When it comes to motion, many question whether the animation of design elements is necessary or whether it spends design time on something that is purely aesthetic and falls short on purposeful design? Well, the answer is yes and yes.
I’m not trying to purposely confuse you with answering positively to both parts to what appears to be an ‘either or’ question, and I don’t have an affinity for the word ‘yes’. Like a lot of things, when judging if it’s beneficial or not, it comes down to balance.
Knowing your purpose (more specifically, its purpose).
Ultimately, if you’re at the “I want to make things move” stage, you’ve gone through your process in creating some powerful visual content, or you already have the content available to you. In both scenarios, the content itself would have been created to fulfil a purpose or meet a requirement. This is important to understand before deciding on any movement to make sure your animation backs this purpose up rather than muddling it.
Once you understand the content’s purpose, you’re in a good position to ask if making it move will be adding any additional value or is purely aesthetic. Graphics and content that have been imbued with motion have done so too primarily ensure that value is added. That value may be engagement, notification, or drawing attention to specific aspects of the content to promote a message. If your desired movement will benefit the graphic in some such way, then animation could be a good route to go down to further reiterate the initial purpose.
Execution (it’s got to be good).
Communication in any aspect needs to be engaging and hold attention. The human brain is a fickle thing, so you need to to be able to capture it’s notice. When adding movement to anything, understanding the way in which things move is important. Just a basic understanding of movement allows an animator to work with (or against!) the limitations of movement in the physical world to create a piece that makes sense and functions smoothly.
Exaggeration, one of the key points in animation, should be the golden rule; too little and the movement doesn’t look natural, too much and the movement becomes comical. Striking the right balance proves to be vital in delivering a piece of motion that is both visually pleasing and value adding. Along with the exaggeration of movement, timing needs to play a part, but this comes down to context. You don’t want to prolong the boring bits, so often having key visuals hold for a few more frames and allowing your precursor and post motion be a little quicker will make a marked difference.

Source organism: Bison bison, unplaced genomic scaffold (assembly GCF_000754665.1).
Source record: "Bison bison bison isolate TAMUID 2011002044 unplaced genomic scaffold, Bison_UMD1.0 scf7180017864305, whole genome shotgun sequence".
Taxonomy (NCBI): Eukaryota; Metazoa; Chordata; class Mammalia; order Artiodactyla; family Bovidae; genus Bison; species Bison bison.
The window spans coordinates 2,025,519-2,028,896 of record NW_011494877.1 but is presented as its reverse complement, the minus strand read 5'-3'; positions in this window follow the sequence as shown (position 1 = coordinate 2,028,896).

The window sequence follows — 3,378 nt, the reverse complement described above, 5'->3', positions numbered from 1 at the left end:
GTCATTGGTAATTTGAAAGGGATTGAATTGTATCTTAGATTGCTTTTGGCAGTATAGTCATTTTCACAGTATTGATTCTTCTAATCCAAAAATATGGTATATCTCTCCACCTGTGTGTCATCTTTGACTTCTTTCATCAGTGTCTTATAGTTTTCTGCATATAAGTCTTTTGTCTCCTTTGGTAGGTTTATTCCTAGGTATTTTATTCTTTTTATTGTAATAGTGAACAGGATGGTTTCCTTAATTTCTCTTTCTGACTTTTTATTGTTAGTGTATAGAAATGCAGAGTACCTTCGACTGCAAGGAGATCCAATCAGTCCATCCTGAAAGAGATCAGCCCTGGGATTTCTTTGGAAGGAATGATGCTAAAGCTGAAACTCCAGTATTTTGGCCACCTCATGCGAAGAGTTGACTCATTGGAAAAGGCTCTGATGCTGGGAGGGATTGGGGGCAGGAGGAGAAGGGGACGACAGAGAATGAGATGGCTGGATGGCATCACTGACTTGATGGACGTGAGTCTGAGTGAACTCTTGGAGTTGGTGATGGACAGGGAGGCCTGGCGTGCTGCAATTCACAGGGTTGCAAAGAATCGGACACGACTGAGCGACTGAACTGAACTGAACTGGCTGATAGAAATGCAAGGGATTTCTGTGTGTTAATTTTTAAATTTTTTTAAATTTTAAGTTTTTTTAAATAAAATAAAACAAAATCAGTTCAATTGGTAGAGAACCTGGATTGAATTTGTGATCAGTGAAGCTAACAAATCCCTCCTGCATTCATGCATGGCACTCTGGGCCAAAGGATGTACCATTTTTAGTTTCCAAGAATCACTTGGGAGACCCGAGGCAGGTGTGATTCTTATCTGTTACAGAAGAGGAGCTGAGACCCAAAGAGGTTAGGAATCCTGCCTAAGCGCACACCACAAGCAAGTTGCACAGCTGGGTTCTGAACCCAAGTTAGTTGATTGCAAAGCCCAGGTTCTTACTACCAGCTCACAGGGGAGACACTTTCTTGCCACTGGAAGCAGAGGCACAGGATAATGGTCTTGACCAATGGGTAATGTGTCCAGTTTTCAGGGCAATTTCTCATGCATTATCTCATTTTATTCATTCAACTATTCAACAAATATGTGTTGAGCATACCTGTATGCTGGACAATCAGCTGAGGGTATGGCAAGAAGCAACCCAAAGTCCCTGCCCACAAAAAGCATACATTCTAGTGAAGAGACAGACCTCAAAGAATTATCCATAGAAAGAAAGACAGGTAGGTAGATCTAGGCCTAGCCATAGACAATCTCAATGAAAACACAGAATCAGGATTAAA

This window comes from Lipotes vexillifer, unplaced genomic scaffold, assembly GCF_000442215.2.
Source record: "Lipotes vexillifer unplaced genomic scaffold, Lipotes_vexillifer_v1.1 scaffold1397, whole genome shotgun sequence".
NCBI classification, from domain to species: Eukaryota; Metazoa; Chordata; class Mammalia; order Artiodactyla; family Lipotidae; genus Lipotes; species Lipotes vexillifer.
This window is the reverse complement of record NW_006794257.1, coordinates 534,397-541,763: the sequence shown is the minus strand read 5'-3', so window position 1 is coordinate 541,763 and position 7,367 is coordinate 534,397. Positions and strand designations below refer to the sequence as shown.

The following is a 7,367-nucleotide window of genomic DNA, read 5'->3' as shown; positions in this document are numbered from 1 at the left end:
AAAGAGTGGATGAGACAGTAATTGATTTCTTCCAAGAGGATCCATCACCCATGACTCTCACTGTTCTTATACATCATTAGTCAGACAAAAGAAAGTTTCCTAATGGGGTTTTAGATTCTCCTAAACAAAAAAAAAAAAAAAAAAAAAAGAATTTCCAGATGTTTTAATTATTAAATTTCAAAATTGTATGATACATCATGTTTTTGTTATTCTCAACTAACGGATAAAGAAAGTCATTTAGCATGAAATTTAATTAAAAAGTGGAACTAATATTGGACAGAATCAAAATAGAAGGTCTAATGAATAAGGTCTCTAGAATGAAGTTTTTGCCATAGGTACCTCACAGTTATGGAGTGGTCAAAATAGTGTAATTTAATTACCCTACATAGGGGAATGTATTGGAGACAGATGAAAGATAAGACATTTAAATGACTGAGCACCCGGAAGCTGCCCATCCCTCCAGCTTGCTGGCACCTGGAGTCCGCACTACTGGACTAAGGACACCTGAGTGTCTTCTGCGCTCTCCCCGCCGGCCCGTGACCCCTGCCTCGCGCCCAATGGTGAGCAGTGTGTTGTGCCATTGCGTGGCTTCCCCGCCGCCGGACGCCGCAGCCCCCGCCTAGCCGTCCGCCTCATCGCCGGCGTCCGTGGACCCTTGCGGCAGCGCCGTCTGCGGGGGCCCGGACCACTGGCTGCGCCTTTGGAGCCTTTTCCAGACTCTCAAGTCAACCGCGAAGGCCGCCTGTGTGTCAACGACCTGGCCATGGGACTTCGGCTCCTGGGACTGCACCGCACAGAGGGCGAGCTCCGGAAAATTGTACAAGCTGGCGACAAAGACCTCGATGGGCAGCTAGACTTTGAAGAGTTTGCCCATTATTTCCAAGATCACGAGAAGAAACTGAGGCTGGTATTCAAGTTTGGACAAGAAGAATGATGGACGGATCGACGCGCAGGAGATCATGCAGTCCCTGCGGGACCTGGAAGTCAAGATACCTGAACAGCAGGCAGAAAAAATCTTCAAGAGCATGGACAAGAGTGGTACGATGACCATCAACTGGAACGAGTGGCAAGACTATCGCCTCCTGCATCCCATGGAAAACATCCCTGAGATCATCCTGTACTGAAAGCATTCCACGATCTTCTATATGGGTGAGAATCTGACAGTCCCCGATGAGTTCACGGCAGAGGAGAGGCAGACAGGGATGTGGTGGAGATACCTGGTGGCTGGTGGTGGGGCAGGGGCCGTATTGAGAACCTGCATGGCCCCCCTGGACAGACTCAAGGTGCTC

With the execution of your moving masterpiece, test it on a select audience before committing to making it public. Criticism is a good thing! If your execution is lacking in punch, you may be doing exactly want you don’t want to and devaluing your content. Remember, the ultimate goal of adding motion is to add value and reiterate your purpose, just in animated form!
Benefits (Are there any?).
Motion can add another level of depth, though you have to be careful as any addition of animation should be as an accent to the overall impact. If you are adding motion to uplift what is visually lacking or sub-par content, then the more important thing to do would be address these concerns. A slight brand refresh may be a good task to undertake before looking to animate content that is not performing as you want.
Furthermore, the main benefit should be to enhance the communication of your content. This is a huge plus which should definitely add value as it helps your brand connect with your audience better. Ensuring the execution is professional will help create a positive impact and truly capitalise on the benefits that motion can bring.
So which one is it, necessary and purposeful or time consuming and un-needed?
The answer is still both. Hopefully, after reading this article, you can see why both are relevant and the answer can be dependent on context. Motion design is a positive and engaging tool in this ever changing world of graphic content. As visual architects, we need to be constantly at the top of our game and ensuring that we are producing and creating content which you can have a conversation with and leaves you informed, entertained and engaged.
Yet, we also need to be mindful that design for the sake of design is as useful as a square wheel; it’s not going to take you on a comfortable journey and ultimately could end up clouding any message you are trying to create.
“Content precedes design. Design in the absence of content is not design, it’s decoration.” – Jeffery Zeldman